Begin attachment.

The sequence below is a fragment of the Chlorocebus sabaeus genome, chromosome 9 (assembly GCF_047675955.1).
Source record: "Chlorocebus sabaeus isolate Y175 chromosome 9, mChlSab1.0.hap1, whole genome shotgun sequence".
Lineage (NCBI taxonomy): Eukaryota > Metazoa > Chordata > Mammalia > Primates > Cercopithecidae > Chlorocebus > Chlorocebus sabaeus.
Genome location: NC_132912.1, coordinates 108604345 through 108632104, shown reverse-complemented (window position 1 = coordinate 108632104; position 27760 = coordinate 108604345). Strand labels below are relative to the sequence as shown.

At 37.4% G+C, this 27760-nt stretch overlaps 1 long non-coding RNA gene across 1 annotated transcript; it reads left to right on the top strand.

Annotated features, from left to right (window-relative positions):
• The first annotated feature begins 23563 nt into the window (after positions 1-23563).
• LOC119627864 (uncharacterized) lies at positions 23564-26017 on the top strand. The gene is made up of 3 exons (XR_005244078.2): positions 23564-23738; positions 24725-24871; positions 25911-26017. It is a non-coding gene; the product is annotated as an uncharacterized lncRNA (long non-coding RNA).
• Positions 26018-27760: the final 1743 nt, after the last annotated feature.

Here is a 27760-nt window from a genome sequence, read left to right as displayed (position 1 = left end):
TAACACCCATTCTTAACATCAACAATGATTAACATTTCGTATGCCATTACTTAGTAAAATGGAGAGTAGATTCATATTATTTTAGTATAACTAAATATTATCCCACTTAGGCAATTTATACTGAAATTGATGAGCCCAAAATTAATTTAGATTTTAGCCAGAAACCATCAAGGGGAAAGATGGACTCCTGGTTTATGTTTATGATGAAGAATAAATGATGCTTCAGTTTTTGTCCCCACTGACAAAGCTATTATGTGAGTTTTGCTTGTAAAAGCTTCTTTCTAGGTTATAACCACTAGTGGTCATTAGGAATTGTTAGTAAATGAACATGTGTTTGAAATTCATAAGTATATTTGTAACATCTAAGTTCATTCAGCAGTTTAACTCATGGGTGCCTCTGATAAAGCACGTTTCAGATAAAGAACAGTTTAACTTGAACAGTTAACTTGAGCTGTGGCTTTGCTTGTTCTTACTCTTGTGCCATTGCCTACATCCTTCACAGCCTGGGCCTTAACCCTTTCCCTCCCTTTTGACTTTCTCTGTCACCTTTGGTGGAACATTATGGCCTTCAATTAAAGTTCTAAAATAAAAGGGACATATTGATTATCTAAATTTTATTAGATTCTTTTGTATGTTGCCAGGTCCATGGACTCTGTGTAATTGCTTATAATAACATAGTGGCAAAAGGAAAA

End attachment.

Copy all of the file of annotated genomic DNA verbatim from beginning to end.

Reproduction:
The sequence below is a fragment of the Chlorocebus sabaeus genome, chromosome 9 (assembly GCF_047675955.1).
Source record: "Chlorocebus sabaeus isolate Y175 chromosome 9, mChlSab1.0.hap1, whole genome shotgun sequence".
Lineage (NCBI taxonomy): Eukaryota > Metazoa > Chordata > Mammalia > Primates > Cercopithecidae > Chlorocebus > Chlorocebus sabaeus.
Genome location: NC_132912.1, coordinates 108604345 through 108632104, shown reverse-complemented (window position 1 = coordinate 108632104; position 27760 = coordinate 108604345). Strand labels below are relative to the sequence as shown.

At 37.4% G+C, this 27760-nt stretch overlaps 1 long non-coding RNA gene across 1 annotated transcript; it reads left to right on the top strand.

Annotated features, from left to right (window-relative positions):
• The first annotated feature begins 23563 nt into the window (after positions 1-23563).
• LOC119627864 (uncharacterized) lies at positions 23564-26017 on the top strand. The gene is made up of 3 exons (XR_005244078.2): positions 23564-23738; positions 24725-24871; positions 25911-26017. It is a non-coding gene; the product is annotated as an uncharacterized lncRNA (long non-coding RNA).
• Positions 26018-27760: the final 1743 nt, after the last annotated feature.

Here is a 27760-nt window from a genome sequence, read left to right as displayed (position 1 = left end):
TAACACCCATTCTTAACATCAACAATGATTAACATTTCGTATGCCATTACTTAGTAAAATGGAGAGTAGATTCATATTATTTTAGTATAACTAAATATTATCCCACTTAGGCAATTTATACTGAAATTGATGAGCCCAAAATTAATTTAGATTTTAGCCAGAAACCATCAAGGGGAAAGATGGACTCCTGGTTTATGTTTATGATGAAGAATAAATGATGCTTCAGTTTTTGTCCCCACTGACAAAGCTATTATGTGAGTTTTGCTTGTAAAAGCTTCTTTCTAGGTTATAACCACTAGTGGTCATTAGGAATTGTTAGTAAATGAACATGTGTTTGAAATTCATAAGTATATTTGTAACATCTAAGTTCATTCAGCAGTTTAACTCATGGGTGCCTCTGATAAAGCACGTTTCAGATAAAGAACAGTTTAACTTGAACAGTTAACTTGAGCTGTGGCTTTGCTTGTTCTTACTCTTGTGCCATTGCCTACATCCTTCACAGCCTGGGCCTTAACCCTTTCCCTCCCTTTTGACTTTCTCTGTCACCTTTGGTGGAACATTATGGCCTTCAATTAAAGTTCTAAAATAAAAGGGACATATTGATTATCTAAATTTTATTAGATTCTTTTGTATGTTGCCAGGTCCATGGACTCTGTGTAATTGCTTATAATAACATAGTGGCAAAAGGAAAA